Check out the previous post for more information about the mission of this feature and Malinda Lo’s recent blog post for recent numbers on LGBT titles in YA lit. If you have a title or a theme that you would like to see explored in A Different Light, please use the reply feature below to comment.
After an summer of catching up on The Hunger Games trilogy, picking up The Vast Fields of Ordinary exemplifies what fall means to me: resetting. Resetting back to this time (present day) and place (Iowa). Resetting the speed of life to a quiet and often dreamy pace (â€œIn the absence of its light our front yard had become shades darker than the rest of the yards on our block, and later that night I dreamt our dead lamp grew arms and legs and lurched down the street like a robot.â€). Burd’s vast and often touching metaphors swallowed me whole from the first chapter and I was hooked. Like a previous post written about the protagonist from Marcelo in the Real World, Dade Hamilton is the kind of character I wish I could sit and conversation with. Wait — I take that back. Dade Hamilton is the kind of character I wish that I could enjoy quiet moments with, like drifting on a pool in a raft nearby or staring at the night Iowan sky amongst cornfields.
Dade’s solitude, introversion, and the honest/authentic tone of his internal dialogue are universal. Burd has created a â€œlast summerâ€ before college story that really captures the universal feeling of loss, change, and transformation â€“ all embedded in a layered story of sexuality, bullying, abuse, and self-discovery.
The fact that Dade is gay is central to the plot and the way that he wrestles with his sexuality is incredibly open and endearing: â€œI practiced saying I was gay to inanimate objects around the house. I told the soap dish in my bathroom, the ceiling fan above my bed, the blue drinking glass I favored above all the others simply because over the years its entire family has perished one by one during various interactions with hard surfaces around the kitchen and I’d convinced myself that our solitude was linked.â€ However, Dade’s story is neither clichÃ© or dramatic. He feels real, tangible, and very human. While my initial reason for picking this book to review was because it won the 2010 Stonewall Book Award, I wouldn’t dare pigeonhole this title into simply LGBTQ YA lit.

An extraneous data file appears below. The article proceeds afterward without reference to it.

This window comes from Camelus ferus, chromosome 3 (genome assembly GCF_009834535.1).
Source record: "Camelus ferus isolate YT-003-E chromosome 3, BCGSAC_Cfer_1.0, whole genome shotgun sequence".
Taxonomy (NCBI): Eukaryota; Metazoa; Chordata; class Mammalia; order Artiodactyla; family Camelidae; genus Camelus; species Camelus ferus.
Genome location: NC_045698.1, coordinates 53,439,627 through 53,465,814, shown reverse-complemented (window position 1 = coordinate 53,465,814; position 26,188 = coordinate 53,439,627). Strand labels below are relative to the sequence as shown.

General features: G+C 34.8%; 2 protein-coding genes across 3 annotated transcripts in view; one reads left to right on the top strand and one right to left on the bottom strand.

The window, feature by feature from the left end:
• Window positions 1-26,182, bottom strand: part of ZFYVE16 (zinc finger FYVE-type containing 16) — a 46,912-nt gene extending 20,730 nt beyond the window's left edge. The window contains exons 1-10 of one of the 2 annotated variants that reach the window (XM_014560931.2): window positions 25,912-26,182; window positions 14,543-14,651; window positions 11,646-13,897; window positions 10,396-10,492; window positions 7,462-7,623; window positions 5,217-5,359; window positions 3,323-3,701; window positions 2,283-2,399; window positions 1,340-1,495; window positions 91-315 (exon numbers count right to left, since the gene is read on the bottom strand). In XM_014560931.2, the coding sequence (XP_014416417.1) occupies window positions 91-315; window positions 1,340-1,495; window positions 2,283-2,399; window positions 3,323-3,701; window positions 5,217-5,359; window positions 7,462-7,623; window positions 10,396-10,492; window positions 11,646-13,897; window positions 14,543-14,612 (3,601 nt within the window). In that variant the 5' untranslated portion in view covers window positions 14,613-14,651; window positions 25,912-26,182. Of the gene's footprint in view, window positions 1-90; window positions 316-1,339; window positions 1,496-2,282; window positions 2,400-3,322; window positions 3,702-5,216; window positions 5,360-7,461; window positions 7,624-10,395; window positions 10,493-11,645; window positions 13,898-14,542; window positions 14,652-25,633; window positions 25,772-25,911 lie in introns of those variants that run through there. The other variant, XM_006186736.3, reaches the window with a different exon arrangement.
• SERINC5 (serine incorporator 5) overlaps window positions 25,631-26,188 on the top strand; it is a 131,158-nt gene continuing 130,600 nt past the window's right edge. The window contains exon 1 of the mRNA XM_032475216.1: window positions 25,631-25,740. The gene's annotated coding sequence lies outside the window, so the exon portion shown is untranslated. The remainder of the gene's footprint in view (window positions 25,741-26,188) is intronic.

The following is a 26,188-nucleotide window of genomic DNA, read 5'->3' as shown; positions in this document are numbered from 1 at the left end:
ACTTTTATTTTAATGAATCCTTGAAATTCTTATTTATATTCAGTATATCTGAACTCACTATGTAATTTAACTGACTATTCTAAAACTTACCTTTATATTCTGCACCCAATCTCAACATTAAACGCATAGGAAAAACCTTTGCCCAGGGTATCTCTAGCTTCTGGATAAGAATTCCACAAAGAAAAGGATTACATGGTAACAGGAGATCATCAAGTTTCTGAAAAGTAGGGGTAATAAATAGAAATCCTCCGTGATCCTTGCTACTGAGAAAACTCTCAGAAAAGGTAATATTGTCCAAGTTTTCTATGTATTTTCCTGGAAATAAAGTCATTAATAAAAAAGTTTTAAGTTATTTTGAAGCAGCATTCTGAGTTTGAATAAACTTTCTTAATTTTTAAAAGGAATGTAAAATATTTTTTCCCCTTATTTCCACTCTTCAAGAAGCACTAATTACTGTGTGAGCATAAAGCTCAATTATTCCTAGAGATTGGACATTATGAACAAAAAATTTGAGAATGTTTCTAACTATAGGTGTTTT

I especially applaud Burd for introducing Lucy into the story. Rejected by her parents in L.A., she is sent to Iowa to live with her aunt and uncle who are neighbors of the Hamilton’s. Too rarely do we ever see LGBTQ literature â€“ for teens or adults â€“ with gay men and lesbian characters in the same book. Lucy becomes an excellent friend for Dade â€“ really, his first true friend. She stands up the bullies, she listens to his boy trouble, and she is there for the fun and the hard times. Burd could have easily made her a straight character, but he stepped outside the box by making her a lesbian.
I’m interested in hearing from readers if youâ€¦
1) know of other titles with gay and lesbian characters as friends in YA lit
2) can recommend other â€œsummer before collegeâ€ titles â€“ with or without LGBTQ characters
3) read the book. What did you think of the ending? This was the one piece that I thought fell flat in the book. For a novel that so meticulously maneuvered language throughout the story, the afterward felt rushed. I would have been fine without learning what happened to Dade in college. But the ending didn’t take away from all that I cherished from Burd’s debut effort. I look forward to reading more from him.
— Cristina Mitra, currently reading Almost Perfect by Brian Katcher
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Latest posts by Cristina Mitra (see all)
- A Different Light: Out of the Pocket by Bill Konigsberg - November 21, 2011
- 31 Days of Authors: The Iron King by Julie Kagawa (a 2011 Teens’ Top Ten winner) - October 27, 2011
- A Different Light: The Vast Fields of Ordinary by Nick Burd - October 14, 2011